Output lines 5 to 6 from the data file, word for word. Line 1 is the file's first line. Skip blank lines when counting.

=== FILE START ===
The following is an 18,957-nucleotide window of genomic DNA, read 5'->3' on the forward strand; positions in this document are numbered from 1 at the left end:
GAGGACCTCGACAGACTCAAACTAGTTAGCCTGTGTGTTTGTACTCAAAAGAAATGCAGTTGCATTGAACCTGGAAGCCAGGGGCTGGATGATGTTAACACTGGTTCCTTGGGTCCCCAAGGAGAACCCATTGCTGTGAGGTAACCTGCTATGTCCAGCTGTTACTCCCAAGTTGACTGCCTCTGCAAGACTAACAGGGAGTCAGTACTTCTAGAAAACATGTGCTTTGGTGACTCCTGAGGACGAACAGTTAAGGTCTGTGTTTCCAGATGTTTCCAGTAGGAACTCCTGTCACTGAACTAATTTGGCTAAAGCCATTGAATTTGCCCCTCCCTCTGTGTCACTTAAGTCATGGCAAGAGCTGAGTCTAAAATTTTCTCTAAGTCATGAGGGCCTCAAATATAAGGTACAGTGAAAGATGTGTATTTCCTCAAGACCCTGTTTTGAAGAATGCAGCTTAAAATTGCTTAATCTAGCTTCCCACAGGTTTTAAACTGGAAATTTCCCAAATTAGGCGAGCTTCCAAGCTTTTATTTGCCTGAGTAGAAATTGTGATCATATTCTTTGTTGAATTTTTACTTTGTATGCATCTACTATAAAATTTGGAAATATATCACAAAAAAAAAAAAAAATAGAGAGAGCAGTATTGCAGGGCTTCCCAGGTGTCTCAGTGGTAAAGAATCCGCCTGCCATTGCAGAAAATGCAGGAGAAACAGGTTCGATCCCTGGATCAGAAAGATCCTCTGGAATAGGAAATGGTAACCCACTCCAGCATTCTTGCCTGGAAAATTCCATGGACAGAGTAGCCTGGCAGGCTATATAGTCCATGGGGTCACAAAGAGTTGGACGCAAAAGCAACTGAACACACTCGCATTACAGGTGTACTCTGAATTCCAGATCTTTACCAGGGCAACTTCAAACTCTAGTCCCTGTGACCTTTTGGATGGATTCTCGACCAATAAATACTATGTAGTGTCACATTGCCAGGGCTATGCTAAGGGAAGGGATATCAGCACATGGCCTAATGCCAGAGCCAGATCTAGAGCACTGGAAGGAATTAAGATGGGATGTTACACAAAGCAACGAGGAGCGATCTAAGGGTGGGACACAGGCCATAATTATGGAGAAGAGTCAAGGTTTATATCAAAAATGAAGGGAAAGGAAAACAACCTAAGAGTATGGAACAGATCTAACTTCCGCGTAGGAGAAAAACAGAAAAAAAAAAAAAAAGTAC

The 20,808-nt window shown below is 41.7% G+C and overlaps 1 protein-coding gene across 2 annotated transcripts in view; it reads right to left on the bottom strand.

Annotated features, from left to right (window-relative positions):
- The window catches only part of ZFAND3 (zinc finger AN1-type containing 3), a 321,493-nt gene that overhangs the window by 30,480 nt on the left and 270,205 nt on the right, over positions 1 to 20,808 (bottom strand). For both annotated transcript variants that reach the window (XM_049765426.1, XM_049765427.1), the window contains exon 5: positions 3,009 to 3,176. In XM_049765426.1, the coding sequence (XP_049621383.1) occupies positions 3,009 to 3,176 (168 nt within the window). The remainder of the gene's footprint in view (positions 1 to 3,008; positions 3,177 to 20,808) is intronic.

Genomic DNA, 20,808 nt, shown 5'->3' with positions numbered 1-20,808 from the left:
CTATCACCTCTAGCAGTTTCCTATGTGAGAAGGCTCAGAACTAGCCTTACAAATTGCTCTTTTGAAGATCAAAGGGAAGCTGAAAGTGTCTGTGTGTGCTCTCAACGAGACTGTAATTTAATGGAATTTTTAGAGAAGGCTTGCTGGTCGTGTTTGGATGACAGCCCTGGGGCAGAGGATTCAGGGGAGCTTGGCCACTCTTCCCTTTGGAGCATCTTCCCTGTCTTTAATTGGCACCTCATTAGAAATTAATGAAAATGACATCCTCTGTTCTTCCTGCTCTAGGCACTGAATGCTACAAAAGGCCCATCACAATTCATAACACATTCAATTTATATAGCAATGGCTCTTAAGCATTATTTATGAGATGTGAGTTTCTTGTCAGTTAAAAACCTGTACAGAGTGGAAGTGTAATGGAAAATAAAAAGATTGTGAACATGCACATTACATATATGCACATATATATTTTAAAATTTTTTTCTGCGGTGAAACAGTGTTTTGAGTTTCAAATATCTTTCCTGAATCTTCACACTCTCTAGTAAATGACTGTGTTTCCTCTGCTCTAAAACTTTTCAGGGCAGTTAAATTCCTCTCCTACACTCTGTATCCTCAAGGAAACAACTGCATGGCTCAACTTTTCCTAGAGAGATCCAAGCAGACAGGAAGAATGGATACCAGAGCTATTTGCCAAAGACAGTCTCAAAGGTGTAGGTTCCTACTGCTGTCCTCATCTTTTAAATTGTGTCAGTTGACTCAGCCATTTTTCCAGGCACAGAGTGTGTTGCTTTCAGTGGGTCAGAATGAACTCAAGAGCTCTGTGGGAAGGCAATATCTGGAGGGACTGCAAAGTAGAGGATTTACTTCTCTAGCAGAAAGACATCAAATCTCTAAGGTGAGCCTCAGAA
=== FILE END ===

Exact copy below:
- The window catches only part of ZFAND3 (zinc finger AN1-type containing 3), a 321,493-nt gene that overhangs the window by 30,480 nt on the left and 270,205 nt on the right, over positions 1 to 20,808 (bottom strand). For both annotated transcript variants that reach the window (XM_049765426.1, XM_049765427.1), the window contains exon 5: positions 3,009 to 3,176. In XM_049765426.1, the coding sequence (XP_049621383.1) occupies positions 3,009 to 3,176 (168 nt within the window). The remainder of the gene's footprint in view (positions 1 to 3,008; positions 3,177 to 20,808) is intronic.

Genomic DNA, 20,808 nt, shown 5'->3' with positions numbered 1-20,808 from the left: